ROCHESTER — The city has introduced a new program through which blighted properties around Rochester will be turned into vacant lots that can be redeveloped to help stabilize city neighborhoods and make them more secure.
Mayor Lovely Warren introduced the program Sept. 5 during a news conference in front of an Ames Street house that had deteriorated during six years of vacancy. She said that the city planned to demolish a total of 175 houses by the end of the fiscal year in June 2018.
“The houses on the demolition list are beyond repair, are unsafe and often contaminated with asbestos and lead,” Warren said. “They are a magnet for drug users and crimes.”
Some of the properties to be razed came under city control when the owners stop paying taxes, explained Johanna Santiago, the city’s manager of contract services who oversees that component of the program. Others were seized for becoming nuisances in their neighborhoods because they were vacant for long periods of time, Santiago said.
The demolition work is being completed by contractors that were hired following a request for proposals process, Santiago noted. Rochester City Council originally budgeted $1.45 million for the work, according to information at cityofrochester.gov, and Warren said an additional $1.2 million has been allocated for the project.
Once demolition work is complete, the city will work with local neighborhood associations, developers and such community agencies as Ibero-American Action League and PathStone Corp. to develop the vacant lots, Warren said.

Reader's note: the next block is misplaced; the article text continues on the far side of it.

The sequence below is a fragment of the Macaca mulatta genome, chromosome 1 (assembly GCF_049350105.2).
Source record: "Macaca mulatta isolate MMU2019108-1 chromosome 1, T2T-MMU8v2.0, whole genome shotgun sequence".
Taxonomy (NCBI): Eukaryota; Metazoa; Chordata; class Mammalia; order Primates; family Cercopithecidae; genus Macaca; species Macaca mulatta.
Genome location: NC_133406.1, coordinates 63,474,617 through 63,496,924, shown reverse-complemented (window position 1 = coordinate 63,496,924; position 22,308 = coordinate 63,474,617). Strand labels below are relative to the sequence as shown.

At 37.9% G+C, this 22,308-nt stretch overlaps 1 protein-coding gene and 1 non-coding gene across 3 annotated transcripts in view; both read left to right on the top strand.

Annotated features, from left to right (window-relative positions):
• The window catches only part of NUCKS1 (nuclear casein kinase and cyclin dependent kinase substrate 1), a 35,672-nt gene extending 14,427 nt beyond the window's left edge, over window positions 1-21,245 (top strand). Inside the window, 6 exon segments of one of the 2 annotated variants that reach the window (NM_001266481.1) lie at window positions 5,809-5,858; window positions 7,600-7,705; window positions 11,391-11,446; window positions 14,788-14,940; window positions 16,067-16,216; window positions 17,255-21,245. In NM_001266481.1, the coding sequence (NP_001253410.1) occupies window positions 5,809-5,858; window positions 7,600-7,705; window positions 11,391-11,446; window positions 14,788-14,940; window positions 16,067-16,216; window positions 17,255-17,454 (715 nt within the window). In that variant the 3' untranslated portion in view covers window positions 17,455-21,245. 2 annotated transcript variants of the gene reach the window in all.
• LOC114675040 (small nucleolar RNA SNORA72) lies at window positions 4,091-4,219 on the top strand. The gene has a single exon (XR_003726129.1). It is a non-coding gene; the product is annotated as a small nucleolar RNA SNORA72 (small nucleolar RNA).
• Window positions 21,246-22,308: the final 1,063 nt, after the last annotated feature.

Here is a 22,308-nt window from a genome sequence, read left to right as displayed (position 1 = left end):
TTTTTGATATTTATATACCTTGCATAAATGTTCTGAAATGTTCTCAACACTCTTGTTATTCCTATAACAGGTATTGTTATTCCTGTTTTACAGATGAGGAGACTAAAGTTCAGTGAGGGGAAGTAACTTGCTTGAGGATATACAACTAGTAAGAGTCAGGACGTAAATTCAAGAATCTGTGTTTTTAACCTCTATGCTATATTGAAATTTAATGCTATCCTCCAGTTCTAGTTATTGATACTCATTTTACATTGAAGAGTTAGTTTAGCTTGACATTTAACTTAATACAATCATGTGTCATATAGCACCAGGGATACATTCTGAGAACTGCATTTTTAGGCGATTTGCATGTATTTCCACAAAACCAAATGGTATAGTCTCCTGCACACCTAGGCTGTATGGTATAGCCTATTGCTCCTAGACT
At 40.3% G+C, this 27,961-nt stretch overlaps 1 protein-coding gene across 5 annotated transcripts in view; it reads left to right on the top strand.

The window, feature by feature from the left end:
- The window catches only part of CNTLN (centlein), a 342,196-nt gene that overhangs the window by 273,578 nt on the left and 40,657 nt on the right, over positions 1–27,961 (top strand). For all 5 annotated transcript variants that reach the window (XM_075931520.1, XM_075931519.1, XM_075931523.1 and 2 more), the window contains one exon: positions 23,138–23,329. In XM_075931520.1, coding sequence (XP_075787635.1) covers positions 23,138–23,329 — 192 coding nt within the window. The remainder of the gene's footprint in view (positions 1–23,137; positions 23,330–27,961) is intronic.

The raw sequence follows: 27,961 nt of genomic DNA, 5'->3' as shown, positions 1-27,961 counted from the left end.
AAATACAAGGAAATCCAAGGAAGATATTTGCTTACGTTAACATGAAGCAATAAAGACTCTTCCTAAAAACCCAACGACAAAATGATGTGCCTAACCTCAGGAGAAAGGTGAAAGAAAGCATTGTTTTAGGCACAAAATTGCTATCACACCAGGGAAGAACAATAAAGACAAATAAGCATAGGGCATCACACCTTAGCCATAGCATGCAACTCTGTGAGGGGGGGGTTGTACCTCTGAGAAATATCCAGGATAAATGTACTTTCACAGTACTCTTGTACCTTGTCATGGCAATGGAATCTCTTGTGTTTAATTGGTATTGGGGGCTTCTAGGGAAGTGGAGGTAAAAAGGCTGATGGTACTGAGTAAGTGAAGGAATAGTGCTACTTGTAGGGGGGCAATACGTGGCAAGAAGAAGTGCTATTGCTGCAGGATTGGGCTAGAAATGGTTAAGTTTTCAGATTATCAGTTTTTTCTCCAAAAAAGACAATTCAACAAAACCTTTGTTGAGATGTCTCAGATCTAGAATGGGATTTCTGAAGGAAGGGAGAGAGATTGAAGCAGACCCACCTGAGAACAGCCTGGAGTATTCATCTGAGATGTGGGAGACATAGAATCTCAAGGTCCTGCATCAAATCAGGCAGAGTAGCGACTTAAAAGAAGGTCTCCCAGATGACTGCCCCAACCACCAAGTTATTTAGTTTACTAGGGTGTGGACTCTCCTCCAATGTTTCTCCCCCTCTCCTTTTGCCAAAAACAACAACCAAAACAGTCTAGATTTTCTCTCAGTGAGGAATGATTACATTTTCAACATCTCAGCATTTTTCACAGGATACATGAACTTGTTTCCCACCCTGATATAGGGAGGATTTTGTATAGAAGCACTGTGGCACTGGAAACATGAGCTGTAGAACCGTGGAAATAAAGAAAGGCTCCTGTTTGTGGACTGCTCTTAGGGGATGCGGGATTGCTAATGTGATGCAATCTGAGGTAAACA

Miguel Melendez of Project HOPE, an organization that works to improve northeast city neighborhoods, applauds the city’s effort.
“Neighbors get frustrated when see a house sitting for three, four, five years and nothing happens,” he said. “This (demolition program) is a good thing.”
In addition to demolishing vacant homes that are beyond repair, the program also will rehabilitate homes that “are not too far gone,” Warren said during the Sept. 5 news conference. The city plans to renovate five homes to sell to first-time homebuyers, she said.
“With a little TLC (tender loving care), these can be a great home for many of our citizens starting to live the American dream and own their own home,” Warren said.
The rehabilitation process begins with the Rochester Land Bank Corp., a separate city organization created in 2013, said Paul Scuderi, the organization’s executive director. Its operations are funded through a state grant program initiated by mortgage settlements with large banks after the national housing crisis, he said.
Since its inception, the Rochester Land Bank has received $5 million used to build six new homes, rehabilitate 86 houses and sell 16 blighted properties to developers or owner-occupants, according to information provided by city officials.
The Rochester Land Bank identifies potential properties for its rehabilitation program once homes end up on foreclosure auction lists, explained Scuderi.
It then works with the Greater Rochester Housing Partnership to complete renovations that often include new roofs, windows and other mechanical work.
“It’s a nice start for these folks who’ve never owned a house,” Scuderi noted. “(The program) really has worked out well. Looking back over the statistics, it does a nice job of identifying people who are able to make good on their loans.”